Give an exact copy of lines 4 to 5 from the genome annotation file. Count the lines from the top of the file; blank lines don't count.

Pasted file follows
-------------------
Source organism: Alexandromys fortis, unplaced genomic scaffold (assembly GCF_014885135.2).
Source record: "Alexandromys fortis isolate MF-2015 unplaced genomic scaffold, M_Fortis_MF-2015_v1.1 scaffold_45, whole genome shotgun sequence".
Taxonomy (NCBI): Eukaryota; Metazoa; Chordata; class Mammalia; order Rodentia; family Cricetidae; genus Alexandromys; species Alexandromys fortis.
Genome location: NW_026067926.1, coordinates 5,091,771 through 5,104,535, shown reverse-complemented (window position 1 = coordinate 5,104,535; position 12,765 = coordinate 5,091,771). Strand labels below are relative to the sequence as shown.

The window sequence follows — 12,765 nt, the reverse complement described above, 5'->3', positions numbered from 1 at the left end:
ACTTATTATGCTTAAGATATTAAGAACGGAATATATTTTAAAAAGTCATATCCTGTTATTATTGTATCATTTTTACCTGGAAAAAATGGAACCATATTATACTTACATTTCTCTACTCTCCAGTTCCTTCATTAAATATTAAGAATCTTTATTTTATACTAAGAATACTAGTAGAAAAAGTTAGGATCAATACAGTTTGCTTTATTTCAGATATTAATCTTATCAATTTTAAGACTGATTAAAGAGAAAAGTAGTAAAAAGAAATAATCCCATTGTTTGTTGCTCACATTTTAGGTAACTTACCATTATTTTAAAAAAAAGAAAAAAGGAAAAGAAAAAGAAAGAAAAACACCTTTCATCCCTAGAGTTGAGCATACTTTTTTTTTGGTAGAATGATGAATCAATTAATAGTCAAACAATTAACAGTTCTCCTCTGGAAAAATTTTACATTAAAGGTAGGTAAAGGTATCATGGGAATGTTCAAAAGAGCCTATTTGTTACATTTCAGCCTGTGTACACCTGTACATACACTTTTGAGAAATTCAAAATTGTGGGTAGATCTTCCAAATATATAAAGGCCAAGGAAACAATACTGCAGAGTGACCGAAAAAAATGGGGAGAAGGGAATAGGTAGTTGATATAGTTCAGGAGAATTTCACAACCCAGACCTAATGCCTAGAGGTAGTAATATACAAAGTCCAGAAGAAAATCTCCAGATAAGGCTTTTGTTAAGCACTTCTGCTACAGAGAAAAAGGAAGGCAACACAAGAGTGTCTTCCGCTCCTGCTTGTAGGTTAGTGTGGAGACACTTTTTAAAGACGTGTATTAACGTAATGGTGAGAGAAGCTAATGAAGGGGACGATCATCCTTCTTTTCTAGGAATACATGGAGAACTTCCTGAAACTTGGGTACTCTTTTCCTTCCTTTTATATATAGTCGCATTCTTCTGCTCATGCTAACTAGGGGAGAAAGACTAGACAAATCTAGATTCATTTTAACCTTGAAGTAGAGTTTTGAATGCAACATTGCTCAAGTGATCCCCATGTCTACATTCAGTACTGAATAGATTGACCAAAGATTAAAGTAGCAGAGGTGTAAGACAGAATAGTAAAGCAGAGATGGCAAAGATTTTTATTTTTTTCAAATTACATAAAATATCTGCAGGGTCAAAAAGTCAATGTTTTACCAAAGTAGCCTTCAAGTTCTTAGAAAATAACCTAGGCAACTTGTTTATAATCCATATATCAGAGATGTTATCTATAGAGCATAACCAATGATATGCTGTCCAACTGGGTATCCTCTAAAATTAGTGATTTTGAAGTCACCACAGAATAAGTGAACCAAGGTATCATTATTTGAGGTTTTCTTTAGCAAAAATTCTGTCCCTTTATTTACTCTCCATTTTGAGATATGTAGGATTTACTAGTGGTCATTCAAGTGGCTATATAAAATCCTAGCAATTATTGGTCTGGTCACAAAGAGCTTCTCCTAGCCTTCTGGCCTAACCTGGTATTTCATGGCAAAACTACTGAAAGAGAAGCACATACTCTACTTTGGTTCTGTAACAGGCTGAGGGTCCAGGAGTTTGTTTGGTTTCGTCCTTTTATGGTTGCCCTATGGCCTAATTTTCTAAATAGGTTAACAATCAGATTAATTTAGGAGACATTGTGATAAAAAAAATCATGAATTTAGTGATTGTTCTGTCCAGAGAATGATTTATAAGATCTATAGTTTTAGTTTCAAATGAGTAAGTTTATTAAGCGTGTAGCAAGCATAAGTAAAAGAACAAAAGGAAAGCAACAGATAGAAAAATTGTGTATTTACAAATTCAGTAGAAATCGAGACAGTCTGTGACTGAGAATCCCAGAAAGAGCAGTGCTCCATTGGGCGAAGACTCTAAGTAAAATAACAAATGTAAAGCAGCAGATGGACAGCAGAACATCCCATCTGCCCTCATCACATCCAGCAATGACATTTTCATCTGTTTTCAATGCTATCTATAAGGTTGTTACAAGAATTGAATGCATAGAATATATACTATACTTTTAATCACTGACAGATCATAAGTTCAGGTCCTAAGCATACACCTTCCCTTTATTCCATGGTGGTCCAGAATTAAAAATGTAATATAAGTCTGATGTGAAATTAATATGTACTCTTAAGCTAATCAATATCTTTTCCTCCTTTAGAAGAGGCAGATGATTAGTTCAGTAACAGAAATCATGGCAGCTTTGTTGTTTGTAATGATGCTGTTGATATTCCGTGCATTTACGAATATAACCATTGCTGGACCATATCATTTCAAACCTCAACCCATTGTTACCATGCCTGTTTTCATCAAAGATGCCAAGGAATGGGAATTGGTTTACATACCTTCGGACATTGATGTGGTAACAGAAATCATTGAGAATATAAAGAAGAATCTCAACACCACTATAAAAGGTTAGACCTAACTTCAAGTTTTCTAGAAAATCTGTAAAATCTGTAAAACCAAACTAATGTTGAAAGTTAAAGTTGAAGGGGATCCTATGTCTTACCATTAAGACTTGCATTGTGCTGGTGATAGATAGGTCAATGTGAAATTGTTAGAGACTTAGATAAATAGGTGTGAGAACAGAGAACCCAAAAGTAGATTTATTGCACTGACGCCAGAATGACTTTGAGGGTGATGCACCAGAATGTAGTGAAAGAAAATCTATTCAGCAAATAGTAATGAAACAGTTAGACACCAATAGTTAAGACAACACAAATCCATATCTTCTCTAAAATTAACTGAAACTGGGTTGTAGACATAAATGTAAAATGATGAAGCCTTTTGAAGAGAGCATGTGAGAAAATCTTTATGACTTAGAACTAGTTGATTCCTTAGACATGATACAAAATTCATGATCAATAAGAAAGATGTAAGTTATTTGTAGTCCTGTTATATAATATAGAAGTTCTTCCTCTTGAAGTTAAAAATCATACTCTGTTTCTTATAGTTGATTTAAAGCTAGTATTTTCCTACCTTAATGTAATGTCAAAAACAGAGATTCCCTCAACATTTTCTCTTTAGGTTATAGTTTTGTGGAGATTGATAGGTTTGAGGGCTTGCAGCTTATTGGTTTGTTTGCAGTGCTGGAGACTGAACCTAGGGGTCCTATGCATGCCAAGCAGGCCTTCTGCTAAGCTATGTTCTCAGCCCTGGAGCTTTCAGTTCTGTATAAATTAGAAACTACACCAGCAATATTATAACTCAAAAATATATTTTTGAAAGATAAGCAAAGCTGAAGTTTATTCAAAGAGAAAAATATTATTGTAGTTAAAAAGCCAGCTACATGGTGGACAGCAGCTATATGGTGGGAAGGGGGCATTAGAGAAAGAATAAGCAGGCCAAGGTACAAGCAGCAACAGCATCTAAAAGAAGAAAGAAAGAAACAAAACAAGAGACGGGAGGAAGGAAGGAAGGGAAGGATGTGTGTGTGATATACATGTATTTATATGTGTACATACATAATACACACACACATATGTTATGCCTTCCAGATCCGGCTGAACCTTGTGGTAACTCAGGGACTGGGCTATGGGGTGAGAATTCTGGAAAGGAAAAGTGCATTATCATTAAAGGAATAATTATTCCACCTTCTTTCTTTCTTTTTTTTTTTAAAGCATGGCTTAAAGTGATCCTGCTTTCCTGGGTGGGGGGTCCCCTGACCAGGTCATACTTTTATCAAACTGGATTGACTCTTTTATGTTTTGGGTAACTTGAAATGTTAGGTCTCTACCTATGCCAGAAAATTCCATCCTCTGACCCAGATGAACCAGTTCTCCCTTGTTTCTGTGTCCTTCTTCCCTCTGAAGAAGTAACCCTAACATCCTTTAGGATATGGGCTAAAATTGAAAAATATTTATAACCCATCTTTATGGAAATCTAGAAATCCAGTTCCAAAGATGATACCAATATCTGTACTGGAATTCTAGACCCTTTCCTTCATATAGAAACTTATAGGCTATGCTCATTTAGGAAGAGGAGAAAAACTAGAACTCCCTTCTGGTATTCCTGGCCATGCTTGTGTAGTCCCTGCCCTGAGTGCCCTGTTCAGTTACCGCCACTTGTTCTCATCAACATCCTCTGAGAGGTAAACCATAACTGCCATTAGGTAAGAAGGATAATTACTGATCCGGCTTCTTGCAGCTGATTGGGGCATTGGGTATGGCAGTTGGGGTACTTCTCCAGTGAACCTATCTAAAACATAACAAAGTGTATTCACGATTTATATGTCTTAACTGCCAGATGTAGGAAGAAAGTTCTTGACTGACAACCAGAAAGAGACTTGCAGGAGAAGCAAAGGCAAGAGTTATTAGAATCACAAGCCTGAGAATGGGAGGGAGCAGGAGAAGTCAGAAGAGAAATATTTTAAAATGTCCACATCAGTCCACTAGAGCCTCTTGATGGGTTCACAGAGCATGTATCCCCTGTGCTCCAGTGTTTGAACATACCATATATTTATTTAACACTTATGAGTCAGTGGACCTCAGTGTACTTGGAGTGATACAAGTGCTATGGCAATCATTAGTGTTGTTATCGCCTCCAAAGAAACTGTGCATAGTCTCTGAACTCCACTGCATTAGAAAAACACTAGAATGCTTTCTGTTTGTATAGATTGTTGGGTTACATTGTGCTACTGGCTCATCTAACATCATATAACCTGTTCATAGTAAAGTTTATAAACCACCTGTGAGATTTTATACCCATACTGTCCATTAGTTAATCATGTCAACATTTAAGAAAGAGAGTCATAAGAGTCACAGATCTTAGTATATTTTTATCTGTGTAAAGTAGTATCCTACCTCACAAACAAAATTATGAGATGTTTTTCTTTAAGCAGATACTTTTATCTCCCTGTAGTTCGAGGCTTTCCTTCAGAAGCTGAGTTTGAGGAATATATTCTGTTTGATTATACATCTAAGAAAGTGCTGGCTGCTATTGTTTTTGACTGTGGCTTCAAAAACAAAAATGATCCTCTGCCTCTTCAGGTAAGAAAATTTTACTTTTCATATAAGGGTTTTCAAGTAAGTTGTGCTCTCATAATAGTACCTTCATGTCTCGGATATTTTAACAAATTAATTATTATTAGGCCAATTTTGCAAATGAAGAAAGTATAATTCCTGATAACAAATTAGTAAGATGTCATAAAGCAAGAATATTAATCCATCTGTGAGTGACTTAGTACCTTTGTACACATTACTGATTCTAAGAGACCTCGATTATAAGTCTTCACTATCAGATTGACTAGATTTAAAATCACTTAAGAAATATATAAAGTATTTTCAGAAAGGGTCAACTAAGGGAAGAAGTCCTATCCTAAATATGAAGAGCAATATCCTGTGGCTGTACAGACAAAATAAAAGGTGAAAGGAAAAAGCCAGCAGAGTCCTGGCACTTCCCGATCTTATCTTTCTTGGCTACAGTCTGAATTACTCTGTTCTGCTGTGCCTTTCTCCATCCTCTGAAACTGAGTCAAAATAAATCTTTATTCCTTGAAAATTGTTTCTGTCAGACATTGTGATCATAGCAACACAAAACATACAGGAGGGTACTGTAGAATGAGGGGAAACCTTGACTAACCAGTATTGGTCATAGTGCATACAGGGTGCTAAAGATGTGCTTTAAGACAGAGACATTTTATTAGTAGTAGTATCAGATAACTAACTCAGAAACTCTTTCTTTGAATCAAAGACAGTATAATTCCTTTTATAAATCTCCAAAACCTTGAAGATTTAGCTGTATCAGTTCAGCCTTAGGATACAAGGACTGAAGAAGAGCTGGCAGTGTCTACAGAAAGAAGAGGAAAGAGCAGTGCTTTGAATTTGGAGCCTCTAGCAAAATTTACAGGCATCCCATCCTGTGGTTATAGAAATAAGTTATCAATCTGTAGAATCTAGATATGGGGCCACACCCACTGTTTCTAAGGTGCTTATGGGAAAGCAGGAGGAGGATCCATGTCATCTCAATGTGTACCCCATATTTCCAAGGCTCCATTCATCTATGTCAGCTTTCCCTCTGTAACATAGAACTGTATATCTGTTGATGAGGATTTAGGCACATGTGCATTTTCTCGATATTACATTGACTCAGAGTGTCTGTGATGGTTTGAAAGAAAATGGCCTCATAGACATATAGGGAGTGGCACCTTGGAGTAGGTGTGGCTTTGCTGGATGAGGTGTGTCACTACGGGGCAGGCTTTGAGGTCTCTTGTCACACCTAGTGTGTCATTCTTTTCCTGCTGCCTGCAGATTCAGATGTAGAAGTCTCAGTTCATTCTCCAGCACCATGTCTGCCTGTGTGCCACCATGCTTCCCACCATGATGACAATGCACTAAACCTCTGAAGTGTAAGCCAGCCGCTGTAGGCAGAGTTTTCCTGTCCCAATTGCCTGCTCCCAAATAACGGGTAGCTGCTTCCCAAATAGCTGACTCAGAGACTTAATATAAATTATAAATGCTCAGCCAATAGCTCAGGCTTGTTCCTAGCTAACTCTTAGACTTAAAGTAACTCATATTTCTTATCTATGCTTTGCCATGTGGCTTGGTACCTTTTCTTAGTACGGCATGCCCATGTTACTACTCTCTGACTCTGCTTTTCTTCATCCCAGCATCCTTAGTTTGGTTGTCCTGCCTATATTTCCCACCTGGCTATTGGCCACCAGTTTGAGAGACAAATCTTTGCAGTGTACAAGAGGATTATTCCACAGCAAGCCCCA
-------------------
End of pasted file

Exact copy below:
Genome location: NW_026067926.1, coordinates 5,091,771 through 5,104,535, shown reverse-complemented (window position 1 = coordinate 5,104,535; position 12,765 = coordinate 5,091,771). Strand labels below are relative to the sequence as shown.

The window sequence follows — 12,765 nt, the reverse complement described above, 5'->3', positions numbered from 1 at the left end: